As long as cats grow fat on bonus schemes, and politicians press their snouts into the trough, and leaders trade on fear, George Orwell’s Animal Farm will never go out of date.
In adaptor-director Saro Lusty-Cavallari’s staging, the rebellious pigs, sheep, cats, dogs, horses, hens and humans of Manor Farm are played by an ensemble of 15 actors without recourse to masks, beaks, tails and hooves.
The barn is sketched in cross-section in Carmody Nicol’s set design, also serving as a blackboard for the writing of the seven commandments of Animalism (“No animal shall wear clothes”, “All animals are equal”, etc) that will be amended in time as the porky elite press for more and more privilege.
Lusty-Cavallari’s compact, quick-moving script (punctuated by animated title cards) is contemporary in tone, helping to leads us away from Animal Farm as a fable on the unfolding of the Soviet revolution and towards it being a satire on modern day politics Australian-style – addicted to glib messaging (Manor Farm is “Open for Business”) and characterised by backroom bullying and policy backslides.
The ingrained sexism of politics is made apparent, too. In this world, as in ours, it’s the women (Laura Djanegara’s tireless Boxer; Imogen French’s bereft cow Clover) who do the heavy legwork and emotional labour while the men bluster, complain and then take the credit.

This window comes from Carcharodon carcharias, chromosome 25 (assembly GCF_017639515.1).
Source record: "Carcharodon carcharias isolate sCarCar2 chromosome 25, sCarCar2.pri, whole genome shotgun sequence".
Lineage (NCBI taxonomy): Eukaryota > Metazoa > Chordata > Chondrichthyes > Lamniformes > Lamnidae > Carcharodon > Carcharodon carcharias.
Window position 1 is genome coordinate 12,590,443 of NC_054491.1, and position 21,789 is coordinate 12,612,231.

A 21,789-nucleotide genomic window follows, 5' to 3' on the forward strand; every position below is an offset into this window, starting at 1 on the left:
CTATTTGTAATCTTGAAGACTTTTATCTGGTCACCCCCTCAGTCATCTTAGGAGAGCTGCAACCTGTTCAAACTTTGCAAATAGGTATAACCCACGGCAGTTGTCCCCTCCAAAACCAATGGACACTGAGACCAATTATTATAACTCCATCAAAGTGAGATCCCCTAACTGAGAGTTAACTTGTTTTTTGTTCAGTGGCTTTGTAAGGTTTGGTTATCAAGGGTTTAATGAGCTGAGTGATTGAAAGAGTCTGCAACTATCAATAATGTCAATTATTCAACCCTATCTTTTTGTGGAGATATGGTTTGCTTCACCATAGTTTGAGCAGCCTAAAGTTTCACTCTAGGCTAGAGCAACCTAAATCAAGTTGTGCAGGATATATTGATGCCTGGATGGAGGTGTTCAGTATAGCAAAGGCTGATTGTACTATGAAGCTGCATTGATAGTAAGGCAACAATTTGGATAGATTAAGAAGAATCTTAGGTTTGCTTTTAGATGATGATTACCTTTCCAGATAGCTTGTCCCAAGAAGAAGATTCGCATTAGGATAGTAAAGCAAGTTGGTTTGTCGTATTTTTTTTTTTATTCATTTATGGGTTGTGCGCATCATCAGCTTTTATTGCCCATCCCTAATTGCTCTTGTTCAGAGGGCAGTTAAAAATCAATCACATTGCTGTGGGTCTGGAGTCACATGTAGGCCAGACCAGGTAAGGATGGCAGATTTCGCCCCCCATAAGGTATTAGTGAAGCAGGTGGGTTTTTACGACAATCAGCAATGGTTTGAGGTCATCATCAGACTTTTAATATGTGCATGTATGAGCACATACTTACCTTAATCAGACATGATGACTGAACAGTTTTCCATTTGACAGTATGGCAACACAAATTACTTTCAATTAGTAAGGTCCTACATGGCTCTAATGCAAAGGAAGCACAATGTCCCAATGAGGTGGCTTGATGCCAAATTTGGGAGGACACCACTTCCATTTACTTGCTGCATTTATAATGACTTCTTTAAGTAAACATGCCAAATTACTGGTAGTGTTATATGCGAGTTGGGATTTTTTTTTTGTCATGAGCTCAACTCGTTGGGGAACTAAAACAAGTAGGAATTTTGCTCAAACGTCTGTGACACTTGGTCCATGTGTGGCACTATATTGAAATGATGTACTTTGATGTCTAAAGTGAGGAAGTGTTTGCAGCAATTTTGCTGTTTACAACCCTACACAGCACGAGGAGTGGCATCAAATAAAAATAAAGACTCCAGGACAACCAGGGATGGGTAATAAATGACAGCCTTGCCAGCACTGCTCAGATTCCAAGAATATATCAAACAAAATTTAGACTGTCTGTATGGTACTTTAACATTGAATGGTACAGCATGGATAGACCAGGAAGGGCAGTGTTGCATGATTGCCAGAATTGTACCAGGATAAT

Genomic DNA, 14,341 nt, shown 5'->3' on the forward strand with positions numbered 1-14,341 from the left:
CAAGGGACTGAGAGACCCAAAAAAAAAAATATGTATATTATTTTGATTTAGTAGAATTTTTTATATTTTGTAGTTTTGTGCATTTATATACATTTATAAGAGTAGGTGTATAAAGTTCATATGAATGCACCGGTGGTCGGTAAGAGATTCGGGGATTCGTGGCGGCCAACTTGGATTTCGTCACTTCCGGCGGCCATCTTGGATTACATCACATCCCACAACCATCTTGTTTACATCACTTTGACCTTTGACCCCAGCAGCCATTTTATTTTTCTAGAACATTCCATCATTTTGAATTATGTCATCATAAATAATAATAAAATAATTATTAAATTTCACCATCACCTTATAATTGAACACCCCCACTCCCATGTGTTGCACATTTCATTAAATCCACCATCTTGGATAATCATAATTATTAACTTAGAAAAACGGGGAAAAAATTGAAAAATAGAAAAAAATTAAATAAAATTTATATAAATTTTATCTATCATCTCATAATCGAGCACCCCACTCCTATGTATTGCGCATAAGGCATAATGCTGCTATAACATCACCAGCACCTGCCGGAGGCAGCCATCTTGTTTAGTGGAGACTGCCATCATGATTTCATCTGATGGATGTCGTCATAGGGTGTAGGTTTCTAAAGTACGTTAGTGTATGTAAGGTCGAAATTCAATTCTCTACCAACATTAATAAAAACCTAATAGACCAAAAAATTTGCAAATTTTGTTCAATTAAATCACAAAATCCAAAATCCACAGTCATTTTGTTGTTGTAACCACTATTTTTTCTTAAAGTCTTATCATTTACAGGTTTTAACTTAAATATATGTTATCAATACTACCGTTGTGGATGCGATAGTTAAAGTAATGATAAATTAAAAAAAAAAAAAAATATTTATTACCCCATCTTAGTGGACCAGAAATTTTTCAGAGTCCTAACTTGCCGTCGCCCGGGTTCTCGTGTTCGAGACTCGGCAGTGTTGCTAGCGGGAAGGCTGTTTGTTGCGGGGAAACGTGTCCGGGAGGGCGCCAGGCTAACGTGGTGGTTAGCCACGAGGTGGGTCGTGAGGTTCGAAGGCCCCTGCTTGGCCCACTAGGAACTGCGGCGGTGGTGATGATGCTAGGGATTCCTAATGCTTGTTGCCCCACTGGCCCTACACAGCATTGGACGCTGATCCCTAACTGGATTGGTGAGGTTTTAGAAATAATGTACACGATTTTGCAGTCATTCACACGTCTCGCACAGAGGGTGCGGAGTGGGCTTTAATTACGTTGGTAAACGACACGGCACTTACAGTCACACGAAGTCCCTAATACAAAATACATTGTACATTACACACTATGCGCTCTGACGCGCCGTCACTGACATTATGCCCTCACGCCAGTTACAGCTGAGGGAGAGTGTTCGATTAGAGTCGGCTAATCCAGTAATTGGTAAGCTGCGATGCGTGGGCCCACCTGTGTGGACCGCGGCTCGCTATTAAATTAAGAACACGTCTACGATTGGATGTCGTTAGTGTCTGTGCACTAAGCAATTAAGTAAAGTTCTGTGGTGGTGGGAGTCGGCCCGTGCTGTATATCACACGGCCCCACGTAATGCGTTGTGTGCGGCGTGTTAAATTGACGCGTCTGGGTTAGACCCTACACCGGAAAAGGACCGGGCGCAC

The acting performances enjoyable and it’s clear that everyone has thought hard about what they’re being asked to do and/or represent. Increased confidence as the show beds in will help the drama jump the lip of the stage more regularly. On this night, Brendan Miles, who opens the show with Old Major’s deathbed speech (he also plays the drunkard farmer Jones), Angus Evans (Napoleon) and Zoe Crawford (Squealer, played as an unctuous political spinner) stood out.
For young audiences contemplating the study of this HSC perennial, New Theatre’s Animal Farm will be an asset, a gift box of talking points in class. For the rest of us, it’s a solidly entertaining evening replete with a sense of serious purpose, flashes of humour and generous satirical bite.